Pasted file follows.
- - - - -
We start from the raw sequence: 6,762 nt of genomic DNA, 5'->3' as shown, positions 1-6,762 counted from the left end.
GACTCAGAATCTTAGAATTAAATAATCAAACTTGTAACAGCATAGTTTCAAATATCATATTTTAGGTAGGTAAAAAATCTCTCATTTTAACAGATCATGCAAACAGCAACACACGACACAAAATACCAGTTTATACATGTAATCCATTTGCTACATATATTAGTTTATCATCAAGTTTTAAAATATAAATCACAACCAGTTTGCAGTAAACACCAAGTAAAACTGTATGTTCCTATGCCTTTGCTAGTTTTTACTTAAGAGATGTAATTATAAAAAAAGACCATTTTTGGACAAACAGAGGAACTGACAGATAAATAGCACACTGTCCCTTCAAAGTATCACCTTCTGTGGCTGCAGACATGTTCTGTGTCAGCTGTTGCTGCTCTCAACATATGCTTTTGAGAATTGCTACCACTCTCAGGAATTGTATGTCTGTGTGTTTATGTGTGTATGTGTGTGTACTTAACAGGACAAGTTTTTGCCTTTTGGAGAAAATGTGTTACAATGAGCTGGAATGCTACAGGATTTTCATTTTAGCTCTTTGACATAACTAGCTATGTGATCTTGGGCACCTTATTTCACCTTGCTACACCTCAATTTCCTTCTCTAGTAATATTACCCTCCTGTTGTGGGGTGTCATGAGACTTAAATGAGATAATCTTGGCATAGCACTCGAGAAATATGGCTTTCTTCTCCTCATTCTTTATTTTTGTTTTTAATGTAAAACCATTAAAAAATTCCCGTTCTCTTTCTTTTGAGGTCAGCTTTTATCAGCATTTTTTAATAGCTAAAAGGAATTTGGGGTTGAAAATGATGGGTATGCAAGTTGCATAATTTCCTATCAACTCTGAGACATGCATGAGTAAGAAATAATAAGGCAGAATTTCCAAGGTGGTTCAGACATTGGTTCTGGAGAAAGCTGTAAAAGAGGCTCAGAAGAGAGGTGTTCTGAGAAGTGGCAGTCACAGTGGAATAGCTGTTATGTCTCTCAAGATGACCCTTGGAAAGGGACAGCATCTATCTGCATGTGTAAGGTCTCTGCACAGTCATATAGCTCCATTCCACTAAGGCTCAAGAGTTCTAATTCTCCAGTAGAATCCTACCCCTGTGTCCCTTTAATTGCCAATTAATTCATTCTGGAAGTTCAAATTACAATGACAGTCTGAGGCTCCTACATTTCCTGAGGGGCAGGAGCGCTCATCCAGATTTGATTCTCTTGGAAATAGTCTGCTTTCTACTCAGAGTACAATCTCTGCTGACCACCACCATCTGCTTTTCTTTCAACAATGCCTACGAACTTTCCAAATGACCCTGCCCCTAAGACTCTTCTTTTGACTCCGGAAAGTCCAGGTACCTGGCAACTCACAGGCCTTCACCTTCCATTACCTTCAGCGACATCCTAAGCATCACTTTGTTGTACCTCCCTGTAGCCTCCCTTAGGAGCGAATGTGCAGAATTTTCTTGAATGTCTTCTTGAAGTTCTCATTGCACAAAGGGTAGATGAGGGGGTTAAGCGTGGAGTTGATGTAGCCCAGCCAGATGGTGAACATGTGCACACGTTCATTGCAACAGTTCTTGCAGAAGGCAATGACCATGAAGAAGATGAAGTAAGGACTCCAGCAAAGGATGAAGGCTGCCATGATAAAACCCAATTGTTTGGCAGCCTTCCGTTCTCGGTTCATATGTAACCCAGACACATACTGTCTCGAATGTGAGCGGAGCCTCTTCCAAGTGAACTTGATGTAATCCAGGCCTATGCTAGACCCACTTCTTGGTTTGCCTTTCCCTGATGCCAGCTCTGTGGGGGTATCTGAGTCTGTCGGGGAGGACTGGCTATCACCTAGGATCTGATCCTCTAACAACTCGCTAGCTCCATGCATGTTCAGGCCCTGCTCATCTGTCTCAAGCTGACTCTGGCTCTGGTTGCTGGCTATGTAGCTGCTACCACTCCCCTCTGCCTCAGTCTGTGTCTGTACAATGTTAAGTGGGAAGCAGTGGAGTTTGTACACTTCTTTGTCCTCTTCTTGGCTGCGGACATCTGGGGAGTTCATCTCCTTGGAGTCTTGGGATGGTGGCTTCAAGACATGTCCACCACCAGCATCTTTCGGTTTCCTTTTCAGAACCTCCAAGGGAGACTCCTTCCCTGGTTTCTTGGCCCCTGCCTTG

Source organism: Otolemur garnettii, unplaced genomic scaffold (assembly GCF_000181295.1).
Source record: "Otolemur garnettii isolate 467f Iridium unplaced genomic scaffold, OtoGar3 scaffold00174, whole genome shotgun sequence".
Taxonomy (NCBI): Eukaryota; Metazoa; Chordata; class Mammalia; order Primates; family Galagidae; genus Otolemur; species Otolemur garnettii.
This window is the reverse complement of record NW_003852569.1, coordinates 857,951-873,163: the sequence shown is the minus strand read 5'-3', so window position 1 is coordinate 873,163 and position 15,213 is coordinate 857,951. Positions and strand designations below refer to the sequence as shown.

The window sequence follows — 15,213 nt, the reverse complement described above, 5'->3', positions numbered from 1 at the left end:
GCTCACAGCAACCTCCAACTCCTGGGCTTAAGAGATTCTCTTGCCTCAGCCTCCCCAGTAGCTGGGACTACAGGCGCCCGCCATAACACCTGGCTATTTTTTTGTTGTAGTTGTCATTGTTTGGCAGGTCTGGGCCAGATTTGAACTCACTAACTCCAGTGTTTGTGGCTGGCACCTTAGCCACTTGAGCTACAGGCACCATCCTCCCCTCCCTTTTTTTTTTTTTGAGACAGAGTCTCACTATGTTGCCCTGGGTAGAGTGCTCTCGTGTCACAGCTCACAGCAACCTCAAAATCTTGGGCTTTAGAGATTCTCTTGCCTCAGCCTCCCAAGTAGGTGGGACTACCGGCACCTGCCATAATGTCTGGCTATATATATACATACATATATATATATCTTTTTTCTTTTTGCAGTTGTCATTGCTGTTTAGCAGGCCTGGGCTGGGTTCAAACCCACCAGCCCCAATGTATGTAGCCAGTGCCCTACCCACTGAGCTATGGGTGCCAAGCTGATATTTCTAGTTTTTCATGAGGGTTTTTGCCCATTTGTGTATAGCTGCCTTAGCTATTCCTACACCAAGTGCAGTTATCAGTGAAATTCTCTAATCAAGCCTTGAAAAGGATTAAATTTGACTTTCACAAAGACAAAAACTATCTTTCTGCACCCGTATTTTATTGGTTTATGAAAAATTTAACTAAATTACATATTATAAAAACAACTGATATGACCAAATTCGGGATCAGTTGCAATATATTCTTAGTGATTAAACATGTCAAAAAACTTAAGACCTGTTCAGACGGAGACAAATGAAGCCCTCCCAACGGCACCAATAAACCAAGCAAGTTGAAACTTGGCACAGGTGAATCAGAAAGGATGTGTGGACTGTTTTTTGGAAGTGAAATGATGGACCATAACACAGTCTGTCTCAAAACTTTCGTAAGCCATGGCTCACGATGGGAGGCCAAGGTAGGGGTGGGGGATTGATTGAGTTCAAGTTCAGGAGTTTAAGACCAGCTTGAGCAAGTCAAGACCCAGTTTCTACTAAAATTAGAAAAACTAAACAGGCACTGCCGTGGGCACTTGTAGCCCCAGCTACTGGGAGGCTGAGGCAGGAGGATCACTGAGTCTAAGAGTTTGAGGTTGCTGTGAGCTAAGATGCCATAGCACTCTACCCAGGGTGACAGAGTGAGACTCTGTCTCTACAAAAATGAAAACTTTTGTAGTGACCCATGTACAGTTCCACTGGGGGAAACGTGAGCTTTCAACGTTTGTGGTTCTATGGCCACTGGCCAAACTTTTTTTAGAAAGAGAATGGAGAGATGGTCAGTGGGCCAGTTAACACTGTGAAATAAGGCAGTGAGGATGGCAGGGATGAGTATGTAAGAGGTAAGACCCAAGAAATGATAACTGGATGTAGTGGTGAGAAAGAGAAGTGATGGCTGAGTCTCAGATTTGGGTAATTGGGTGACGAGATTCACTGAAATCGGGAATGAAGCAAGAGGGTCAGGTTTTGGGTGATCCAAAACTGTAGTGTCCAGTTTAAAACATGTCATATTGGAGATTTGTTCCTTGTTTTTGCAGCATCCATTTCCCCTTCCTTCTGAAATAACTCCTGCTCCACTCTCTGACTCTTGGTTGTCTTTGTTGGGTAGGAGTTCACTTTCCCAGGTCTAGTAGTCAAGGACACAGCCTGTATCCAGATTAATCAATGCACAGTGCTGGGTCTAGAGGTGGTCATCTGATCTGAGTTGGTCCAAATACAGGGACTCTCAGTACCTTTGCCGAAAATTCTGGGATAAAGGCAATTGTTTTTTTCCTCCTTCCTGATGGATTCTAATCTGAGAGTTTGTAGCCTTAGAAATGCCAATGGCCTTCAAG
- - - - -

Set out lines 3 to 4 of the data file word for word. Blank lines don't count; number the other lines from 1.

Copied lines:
Source organism: Otolemur garnettii, unplaced genomic scaffold (assembly GCF_000181295.1).
Source record: "Otolemur garnettii isolate 467f Iridium unplaced genomic scaffold, OtoGar3 scaffold00174, whole genome shotgun sequence".